While companies are excited about doing business and farmers are excited about the removal of wheat and corn export tariffs, and incremental declines for soybean export taxes, the bearish implications mean a competitive supply (welcome to the global grain trading game where government subsidies, duties, and export taxes can swing competitiveness in a matter of months!). Already, the Argentine Farm Ministry is forecasting this year’s soybean acres to increase by 4% year-over-year to 50.9 million acres — a new record. The offset of this is Argentinian wheat acres dropping by an incredible 24% from last year to just 9.9 million acres, indicating that farmers in La Argentina could be less bothered with wheat when there’s more revenue opportunity in soybeans.

Brazil is usually the biggest buyer of Argentine wheat, so if they have to source elsewhere, the first option these days seems to be the Black Sea, given its cheap FOB option and even cheaper ocean freight (the Baltic Dry Shipping Index dropped to an all-time low this week). Nonetheless, it’s a matter of keeping stock of the remaining inventories left in the region, as producers have put less winter wheat acres across the Former Soviet Union states.

Winter in WinnipegLess buzz is being given to El Nino these days & more forecasters are looking over their shoulder at the cold air coming down from the North Pole. Looks like your favourite phrase, the “polar vortex” is back (also known in Canada as “slightly colder than normal weather”). While this is likely a positive for an energy markets rebound, we all remember 2013 when grain movement was slower due to cold temperatures. Further, a harsh winter could negatively impact winter crops that don’t have adequate snow cover. The question I’m asking is: will a colder winter act as a catalyst for higher grain prices? A few pops in the wheat market wouldn’t be outlandish but don’t expect things to trend higher consistently.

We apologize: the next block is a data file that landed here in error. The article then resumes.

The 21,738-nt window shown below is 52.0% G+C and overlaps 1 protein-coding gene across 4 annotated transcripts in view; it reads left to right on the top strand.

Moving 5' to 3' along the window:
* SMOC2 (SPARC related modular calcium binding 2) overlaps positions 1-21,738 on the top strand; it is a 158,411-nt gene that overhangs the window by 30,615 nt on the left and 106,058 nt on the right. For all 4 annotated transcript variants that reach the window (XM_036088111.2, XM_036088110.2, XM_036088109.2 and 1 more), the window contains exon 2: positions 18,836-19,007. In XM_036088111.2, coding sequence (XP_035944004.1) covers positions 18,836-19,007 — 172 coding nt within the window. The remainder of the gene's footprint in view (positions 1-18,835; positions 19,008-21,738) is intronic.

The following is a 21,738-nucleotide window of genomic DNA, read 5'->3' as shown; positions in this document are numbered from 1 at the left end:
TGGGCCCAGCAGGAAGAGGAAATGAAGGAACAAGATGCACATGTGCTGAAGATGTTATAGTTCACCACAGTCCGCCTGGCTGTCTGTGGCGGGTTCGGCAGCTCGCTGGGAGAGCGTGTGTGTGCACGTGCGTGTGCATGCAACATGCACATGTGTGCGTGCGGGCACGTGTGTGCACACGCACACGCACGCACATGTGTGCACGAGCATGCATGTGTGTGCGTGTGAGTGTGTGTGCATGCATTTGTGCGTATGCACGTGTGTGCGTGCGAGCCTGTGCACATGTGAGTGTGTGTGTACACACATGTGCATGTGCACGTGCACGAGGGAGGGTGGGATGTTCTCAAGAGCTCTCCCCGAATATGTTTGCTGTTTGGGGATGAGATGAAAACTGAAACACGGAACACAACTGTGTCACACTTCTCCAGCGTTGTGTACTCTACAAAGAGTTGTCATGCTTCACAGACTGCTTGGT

We’ve seen pulse crop prices continue to climb as concerns over the Indian rabi crop remain in place and demand is seemingly strong, especially with the United Nations declaring 2016 the Year of the Pulse. On the FarmLead Marketplace this week, we saw old crop small red lentils go from trading 45 cents/lbs to 50 by the end of the week (mostly thanks to a major grain company whose name rhymes with Yogi Berra). Large green lentils aren’t too far away from 55 cents/lbs, and green peas continue to be the kid-who’s-picked-last-for-the-game, with old crop prices hovering around the low $8/bu handles, but we have some seen some exciting strength in yellow peas again, with $10.50/bushel trading this past week.